Sitaw with Rice Noodles

Sitaw with Rice Noodles

We just love these Thai rice noodles and we have been cooking them with every opportunity that we get. This is my version loosely based on our two favorite Thai Noodles, the Pad Thai and Pad See Ew.  The Yard Long Beans were from our garden. Which makes me now itch to get back there and start planting!

Yard long beans, if you didn’t know, are also known as asparagus bean, Chinese long bean, garter bean, snake bean, and in the Philippines, we call them Sitaw. You can cook them pretty much anyway that you would a regular green beans, but they have a distinct flavor that is just unforgettable.

Sitaw with Rice Noodles
Prep time: 
Cook time: 
Total time: 
Serves: 4
This is a stirfried noodle and vegetable dish that is loosely based on the Pad Thai/Pad See Ew recipes.
  • 1 pkg. Dry Wide Rice Noodles (8-16 oz)
  • ½ to 1 pound of Pork or Chicken, sliced for stir frying
  • 3 cloves Garlic, minced
  • 1 Onion, sliced
  • about 3-4 cups Green Beans, cut into one-inch length
  • 2 Tablespoons Oyster Sauce
  • 3 Tablespoons Soy Sauce
  • 1 Egg
  • Oil
  • Broth or water
  • Marinade:
  • 1 Tablespoon Oyster Sauce
  • 1 Tablespoon Soy Sauce
  • 2-3 drops Sesame Oil
  • Pinch of Red Pepper Flakes
  1. Soak the rice noodles in warm water until they get soft and drain. Don't let them sit in the water too long.
  2. Marinade the meat in oyster sauce, soy sauce, sesame oil and red pepper flakes. Set aside to soak until you're ready to cook.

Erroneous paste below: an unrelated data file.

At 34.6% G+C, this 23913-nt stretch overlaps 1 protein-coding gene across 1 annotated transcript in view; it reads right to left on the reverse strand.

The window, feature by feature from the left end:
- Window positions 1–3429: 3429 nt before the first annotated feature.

3. While noodles are soaking and meat is marinating, get all your other ingredients ready as things will go really fast once you start cooking.
  4. Heat your wok on high until it is smoking. Add a tablespoon of oil and add the onions and garlic. Stir for about a minute until fragrant.
  5. Add the green beans and stir fry for a couple more minutes until the beans turn to a bright green color. Transfer everything to a plate or bowl and set aside.
  6. Let the wok heat up again and put a couple more tablespoons of oil to heat.
  7. Once it's smoking hot, add the meat along with its marinade and stir fry until all the liquid is absorbed and the meat is cooked through. A little bit of charring is a good thing.
  8. Push the meat to the side of the wok and if needed, add another tablespoon or so of cooking oil into the wok. Crack the egg into the hot oil and quickly stir it around until it is set, then stir together with the meat.
  9. At this point, add the noodles and the cooking sauces (oyster sauce and soy sauce) and stir it around until it is well mixed. Add a splash of broth or water if it seems that the noodles are clumping to loosen them up. Stir fry until the noodles are heated through.
  10. Add the vegetables back in and toss with the noodles. Stir fry for another minute or two until the vegetables and noodles are to your desired doneness. I like them on the crisp and al dente side, so I don't usually cook for more than a minute more.
  11. Serve
- Note that most of the time, I don't measure. The measurements noted above are approximations



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